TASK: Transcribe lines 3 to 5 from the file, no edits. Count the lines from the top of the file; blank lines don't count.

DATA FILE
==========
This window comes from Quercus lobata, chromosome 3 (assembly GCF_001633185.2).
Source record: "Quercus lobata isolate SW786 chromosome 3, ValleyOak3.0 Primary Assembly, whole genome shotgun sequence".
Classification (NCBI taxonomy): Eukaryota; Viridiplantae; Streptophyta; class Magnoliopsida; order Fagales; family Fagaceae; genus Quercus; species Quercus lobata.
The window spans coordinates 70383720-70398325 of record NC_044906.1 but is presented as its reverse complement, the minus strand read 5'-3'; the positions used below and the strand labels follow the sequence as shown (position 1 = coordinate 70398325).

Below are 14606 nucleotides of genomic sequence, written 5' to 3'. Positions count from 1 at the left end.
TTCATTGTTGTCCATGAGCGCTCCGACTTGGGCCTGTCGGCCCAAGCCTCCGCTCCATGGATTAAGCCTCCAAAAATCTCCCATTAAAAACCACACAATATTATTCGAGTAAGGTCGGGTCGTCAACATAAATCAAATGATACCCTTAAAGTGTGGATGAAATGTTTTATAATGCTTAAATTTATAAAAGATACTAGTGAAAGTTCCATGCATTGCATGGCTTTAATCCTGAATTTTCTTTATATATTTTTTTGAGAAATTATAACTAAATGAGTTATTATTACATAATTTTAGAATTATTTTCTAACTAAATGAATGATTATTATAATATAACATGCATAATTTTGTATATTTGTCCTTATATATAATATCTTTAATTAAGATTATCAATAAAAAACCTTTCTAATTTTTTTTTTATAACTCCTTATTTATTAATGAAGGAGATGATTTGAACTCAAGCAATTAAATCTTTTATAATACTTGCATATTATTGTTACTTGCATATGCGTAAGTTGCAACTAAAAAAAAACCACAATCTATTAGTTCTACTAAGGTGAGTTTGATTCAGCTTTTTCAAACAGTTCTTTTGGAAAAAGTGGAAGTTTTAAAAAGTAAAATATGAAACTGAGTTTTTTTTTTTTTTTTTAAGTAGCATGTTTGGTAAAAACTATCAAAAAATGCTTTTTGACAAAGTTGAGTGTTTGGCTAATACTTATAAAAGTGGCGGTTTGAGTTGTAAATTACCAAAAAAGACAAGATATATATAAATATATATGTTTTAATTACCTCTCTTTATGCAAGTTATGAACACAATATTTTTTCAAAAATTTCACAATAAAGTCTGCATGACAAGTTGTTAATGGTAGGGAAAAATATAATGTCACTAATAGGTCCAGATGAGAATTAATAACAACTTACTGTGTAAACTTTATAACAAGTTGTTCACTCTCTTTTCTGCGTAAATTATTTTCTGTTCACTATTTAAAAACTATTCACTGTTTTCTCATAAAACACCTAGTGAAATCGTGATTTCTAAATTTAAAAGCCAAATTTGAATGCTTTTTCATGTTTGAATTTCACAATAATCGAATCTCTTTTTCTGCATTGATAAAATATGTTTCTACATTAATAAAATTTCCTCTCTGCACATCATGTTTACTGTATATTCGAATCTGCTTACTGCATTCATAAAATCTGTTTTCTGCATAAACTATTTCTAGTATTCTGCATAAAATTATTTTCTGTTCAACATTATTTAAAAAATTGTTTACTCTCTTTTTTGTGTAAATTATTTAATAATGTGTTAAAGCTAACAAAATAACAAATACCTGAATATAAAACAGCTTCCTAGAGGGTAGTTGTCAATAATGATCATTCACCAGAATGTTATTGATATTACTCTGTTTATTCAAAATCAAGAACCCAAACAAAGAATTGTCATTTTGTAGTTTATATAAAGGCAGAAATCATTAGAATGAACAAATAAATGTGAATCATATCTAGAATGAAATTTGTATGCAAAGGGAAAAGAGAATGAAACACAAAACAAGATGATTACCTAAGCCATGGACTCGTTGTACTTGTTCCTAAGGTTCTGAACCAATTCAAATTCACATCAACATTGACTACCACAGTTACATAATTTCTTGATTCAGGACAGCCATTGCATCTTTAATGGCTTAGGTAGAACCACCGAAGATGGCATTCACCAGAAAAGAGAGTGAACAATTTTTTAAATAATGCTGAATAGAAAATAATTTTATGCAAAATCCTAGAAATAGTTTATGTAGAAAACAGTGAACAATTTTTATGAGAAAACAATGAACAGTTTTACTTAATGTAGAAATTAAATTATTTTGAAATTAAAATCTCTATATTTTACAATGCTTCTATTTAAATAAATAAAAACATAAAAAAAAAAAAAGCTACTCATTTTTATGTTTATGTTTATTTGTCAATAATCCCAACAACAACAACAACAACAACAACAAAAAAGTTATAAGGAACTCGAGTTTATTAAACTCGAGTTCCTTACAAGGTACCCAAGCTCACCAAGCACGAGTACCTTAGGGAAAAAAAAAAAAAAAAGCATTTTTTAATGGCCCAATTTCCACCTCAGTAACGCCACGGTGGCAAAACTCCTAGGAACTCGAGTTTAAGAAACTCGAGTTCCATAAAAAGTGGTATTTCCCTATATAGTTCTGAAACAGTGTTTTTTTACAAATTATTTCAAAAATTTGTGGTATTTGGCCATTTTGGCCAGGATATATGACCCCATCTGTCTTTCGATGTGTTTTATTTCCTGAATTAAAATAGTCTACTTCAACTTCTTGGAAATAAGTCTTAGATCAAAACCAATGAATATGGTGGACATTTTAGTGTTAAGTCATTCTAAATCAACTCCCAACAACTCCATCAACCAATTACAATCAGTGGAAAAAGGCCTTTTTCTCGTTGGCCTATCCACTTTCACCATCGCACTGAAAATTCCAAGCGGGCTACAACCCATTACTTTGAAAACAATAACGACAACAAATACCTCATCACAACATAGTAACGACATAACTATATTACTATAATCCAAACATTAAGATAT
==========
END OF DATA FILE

Classification (NCBI taxonomy): Eukaryota; Viridiplantae; Streptophyta; class Magnoliopsida; order Fagales; family Fagaceae; genus Quercus; species Quercus lobata.
The window spans coordinates 70383720-70398325 of record NC_044906.1 but is presented as its reverse complement, the minus strand read 5'-3'; the positions used below and the strand labels follow the sequence as shown (position 1 = coordinate 70398325).

Below are 14606 nucleotides of genomic sequence, written 5' to 3'. Positions count from 1 at the left end.